Ghulam Farooq Ahmadzada has always fought for causes in which he believes. Thirty years ago, he joined the mujahedeen against the Soviets and then fought in the Afghan civil war. Now he’s fighting against the Taliban–without guns. Ahmadzada heads a cooperative of 150 farmers in Palezai. Cooperatives let farmers share resources while presenting a united front against those threatening their lives and livelihoods.
Latifa has faced many challenges. Her husband is disabled, so the 47-year-old woman has been the sole source of income for her four daughters and two sons. She is illiterate and has limited opportunities to earn money. Prior to participating in a USAID-funded women’s poultry project, Latifa struggled to get by working in other people’s homes washing clothes, cleaning, baking bread, and collecting straw to sell.
Carved into a mountainside a few years ago, the rough, rutted Tamazan Road currently serves as the sole means of vehicle access in and out of the province. The road allows traffic to flow from Nili, the provincial capital, through the disputed border district of Gizab and to the southern provinces of Uruzgan, Kandahar, and Hilmand. During heavy winter rains and snowfall, Daykundi Province is typically cut off from the rest of Afghanistan. Tamazan Road is the only artery that remains partially passable.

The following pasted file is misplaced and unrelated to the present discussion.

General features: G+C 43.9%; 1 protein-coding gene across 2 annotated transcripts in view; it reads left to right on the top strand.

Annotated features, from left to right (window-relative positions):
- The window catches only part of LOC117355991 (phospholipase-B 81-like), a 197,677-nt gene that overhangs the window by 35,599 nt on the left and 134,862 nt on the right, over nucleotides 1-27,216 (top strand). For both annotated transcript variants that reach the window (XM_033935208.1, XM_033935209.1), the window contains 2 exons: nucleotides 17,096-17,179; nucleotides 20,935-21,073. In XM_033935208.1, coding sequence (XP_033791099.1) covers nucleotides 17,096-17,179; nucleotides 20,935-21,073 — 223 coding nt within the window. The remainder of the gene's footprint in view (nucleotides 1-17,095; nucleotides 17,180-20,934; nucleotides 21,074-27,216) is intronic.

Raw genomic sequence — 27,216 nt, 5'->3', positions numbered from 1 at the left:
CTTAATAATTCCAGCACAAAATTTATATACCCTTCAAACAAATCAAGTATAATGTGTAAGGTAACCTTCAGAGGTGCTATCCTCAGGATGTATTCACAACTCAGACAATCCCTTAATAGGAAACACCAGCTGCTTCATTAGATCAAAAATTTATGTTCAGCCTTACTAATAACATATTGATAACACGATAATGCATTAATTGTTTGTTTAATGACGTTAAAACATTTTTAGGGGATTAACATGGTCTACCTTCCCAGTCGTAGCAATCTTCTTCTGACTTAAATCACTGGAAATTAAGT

Walk far enough along a village canal system in eastern Afghanistan and you will find yourself in the mountains. Open canal paths and friable soil give way to tight corridors framed by towering granite mountains. These corridors become choke points when snowmelt creates floods, driving rock down from mountain ridges toward local intakes and canals.
Deh Sabz Village is located in Adraskan District, 95 km west of Hirat Province. Due to a lack of resources in the Afghan government, many of the community’s grievances remained unaddressed, creating a gap between the government and the local communities.
Last updated: August 16, 2016